If you’re wondering how the winter months can be a cause for concern for your swimming pool and what you can do about it, read on. In this article, we’ll share with you all the things you need to do and how to do them for protecting your pool from the harsh cold of the winters. So, without any further delay, let’s get into it!
1. Winterise your pool or keep it closed
Winterising the pool essentially refers to two things – keeping the water moving and at a temperature at 29 degrees Celsius constantly. To do this, you need pool equipment like a pool pump and a heater. Running the pump will ensure the continuous movement of the water and the heater will ensure that the temperature of the water stays well above the freezing point.
However, for some swimming pool owners, winterising the pool is easier said than done. On the other hand, there are some who don’t need to winterise their pools at all. It all boils down to how harsh the winter is where you live. Quite simply, if you experience temperatures well below the freezing point consistently through the winter months, you must winterise your pool if you want to use it.
Some of the considerations you’ll have to make on the pool winterising front include the costs of running your pool pump and heater. Keeping these pool equipment running throughout the winter months can put a dent in your wallet, but read on to know how you can run them in a cost-effective manner. If you don’t want to incur any expenses on winterising at all, it’s best to keep the pool closed and wait for the spring season.
2. Run the pool heater for 12 hours every day and invest in a cover to lock in the heat
The best way to heat your swimming pool and minimise utility bills at the same time is to run your heater for half the day, every day. During the other half, you can make most of a pool cover, which will allow the pool space to retain the heat generated by the heater.
From the evening to the early morning is the period you should ideally aim for keeping the heater on. Typically, the colder places start getting really cold in the winter months from 6 PM onwards. So, 6 PM – 6 AM makes for the best time to let the heater work its magic. Also, keep your pool plumbing system’s valves open – this ensures effective heat distribution throughout the pool. If you don’t, only a few parts of your pool may actually benefit from the heat.
After 6 AM, as the sun gradually rises and daylight begins to dawn, you can turn the heater off and get the pool cover in place. During the 6 AM – 6 PM period, the cover should be enough to lock in the heat. In the long run, this practice can go a long way towards keeping the expenses manageable. Unless you have really deep pockets, it would be foolish to keep the heater turned on round-the-clock.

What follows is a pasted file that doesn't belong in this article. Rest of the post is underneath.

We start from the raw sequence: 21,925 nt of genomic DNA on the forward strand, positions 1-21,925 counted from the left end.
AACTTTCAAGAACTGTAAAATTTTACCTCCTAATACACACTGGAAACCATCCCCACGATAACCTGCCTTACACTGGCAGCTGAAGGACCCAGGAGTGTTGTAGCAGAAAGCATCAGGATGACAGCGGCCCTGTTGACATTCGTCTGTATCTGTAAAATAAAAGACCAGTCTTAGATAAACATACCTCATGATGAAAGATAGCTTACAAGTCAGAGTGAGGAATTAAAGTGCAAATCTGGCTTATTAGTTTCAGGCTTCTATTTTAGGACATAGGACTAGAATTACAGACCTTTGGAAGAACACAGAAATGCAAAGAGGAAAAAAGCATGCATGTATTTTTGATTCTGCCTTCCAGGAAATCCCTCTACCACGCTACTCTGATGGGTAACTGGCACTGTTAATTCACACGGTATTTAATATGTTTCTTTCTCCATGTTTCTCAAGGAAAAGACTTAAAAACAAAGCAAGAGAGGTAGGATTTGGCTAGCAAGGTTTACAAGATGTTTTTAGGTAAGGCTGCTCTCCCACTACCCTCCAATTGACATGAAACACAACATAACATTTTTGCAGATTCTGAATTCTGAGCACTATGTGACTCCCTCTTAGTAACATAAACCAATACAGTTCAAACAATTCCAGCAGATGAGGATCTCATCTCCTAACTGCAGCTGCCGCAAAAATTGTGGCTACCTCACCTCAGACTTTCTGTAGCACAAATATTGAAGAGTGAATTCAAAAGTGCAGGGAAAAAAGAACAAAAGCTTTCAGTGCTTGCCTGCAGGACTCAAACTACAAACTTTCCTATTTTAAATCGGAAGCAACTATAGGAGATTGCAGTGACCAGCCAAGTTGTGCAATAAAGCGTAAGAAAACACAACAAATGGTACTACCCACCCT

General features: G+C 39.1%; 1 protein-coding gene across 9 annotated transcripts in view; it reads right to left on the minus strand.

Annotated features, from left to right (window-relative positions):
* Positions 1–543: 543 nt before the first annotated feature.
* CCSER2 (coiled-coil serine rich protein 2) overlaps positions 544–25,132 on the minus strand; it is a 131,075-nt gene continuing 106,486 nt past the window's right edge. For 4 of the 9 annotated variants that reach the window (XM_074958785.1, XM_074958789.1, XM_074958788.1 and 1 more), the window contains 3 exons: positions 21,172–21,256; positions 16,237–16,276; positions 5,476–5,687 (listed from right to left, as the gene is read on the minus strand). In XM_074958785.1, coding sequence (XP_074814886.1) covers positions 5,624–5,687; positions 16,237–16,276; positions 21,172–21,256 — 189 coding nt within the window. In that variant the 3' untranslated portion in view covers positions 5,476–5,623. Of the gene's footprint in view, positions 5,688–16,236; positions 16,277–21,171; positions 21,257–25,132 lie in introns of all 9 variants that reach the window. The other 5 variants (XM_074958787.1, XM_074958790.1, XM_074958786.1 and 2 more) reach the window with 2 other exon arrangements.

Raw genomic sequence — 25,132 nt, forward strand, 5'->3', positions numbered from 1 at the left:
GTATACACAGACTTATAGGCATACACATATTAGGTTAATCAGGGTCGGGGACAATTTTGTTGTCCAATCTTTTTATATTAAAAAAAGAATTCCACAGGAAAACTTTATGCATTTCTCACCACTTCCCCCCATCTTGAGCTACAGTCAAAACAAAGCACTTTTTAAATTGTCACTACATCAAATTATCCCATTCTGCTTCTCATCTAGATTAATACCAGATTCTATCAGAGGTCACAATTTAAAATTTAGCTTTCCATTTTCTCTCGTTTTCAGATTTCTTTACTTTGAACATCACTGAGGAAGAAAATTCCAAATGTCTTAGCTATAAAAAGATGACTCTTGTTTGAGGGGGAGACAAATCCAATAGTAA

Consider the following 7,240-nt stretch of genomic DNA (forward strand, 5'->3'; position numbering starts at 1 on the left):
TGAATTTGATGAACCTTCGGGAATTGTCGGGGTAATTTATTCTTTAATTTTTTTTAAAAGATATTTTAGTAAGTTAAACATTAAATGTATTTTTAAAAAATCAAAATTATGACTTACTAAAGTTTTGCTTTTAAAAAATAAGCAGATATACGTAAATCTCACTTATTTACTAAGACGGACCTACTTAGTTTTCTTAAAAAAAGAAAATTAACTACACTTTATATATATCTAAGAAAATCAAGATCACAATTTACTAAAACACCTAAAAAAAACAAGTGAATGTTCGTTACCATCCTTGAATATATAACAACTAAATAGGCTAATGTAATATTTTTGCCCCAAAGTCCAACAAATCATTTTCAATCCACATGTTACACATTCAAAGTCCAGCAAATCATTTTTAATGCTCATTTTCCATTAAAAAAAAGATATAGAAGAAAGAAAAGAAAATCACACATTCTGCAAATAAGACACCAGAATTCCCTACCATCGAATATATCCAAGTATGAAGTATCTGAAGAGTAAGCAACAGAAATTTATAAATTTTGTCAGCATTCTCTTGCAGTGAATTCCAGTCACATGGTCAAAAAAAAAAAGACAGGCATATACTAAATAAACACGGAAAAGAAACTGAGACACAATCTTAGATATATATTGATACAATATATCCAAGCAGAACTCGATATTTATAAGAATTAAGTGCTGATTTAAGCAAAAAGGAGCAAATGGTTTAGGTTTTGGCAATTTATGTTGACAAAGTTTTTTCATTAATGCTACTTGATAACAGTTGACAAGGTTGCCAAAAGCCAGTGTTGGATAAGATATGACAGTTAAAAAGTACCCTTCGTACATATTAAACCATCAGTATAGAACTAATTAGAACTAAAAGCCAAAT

3. Choose between a pool pump or an automatic timer/freeze protector
The conventional way to ensure continuous pool water movement is to turn on the pool pump. This is the most effective method in places where the temperatures consistently remain low. However, if your area experiences mild-moderate winters with the temperatures only occasionally dipping to freezing levels, you can consider an automatic timer/freeze protector.
An automatic timer/freeze protector is a device that connects to all electrical pool equipment and automates the process of switching them on and off. Its operation is based on temperature detection, i.e. it will turn on the pool pump and heater if it detects a very low temperature.
However, the one major downside of an automatic timer/freeze protector is its cost. It’s quite an expensive device and not ideal for people on a budget. Also, this device may not work in places where the temperatures stay severely low through the entirety of winter. Ultimately, the choice boils down to your preferences and of course, how much you’d be willing to spend.
4. Prevent skimmer cracking by using a bottle filled with antifreeze
Most swimming pool owners tend to forget about the skimmer. However, the fact is that the skimmer plays an essential role in trapping debris on the pool water’s surface. When it gets really cold, the skimmer lends a helping hand in terms of water flow assistance as well.
Problems with the skimmer can arise if the temperatures dip to freezing, which can result in cracking of the skimmer’s thin PVC body. The trick to preventing this situation is to use a bottle for absorbing freeze expansion pressure. To get the bottle ready for action, simply fill 1/3 of an empty plastic bottle with antifreeze and drop it into the skimmer.
This trick is recommended only for swimming pool owners who plan on operating their pools infrequently during the winter months or keeping their pools closed.
A few additional methods to keep your pool water heated during winter include angling the pool jets upwards and maintaining adequate water levels. Remember, freeze damage to your pool can be devastating, and in the worst-case scenarios, you may have to shell out a lot of money to get your pool back to its best. As we all know, prevention is better than cure. So, be prepared for the winter, and you’ll be all set to safely make it through to spring when you can start using the swimming pool in full flow once again.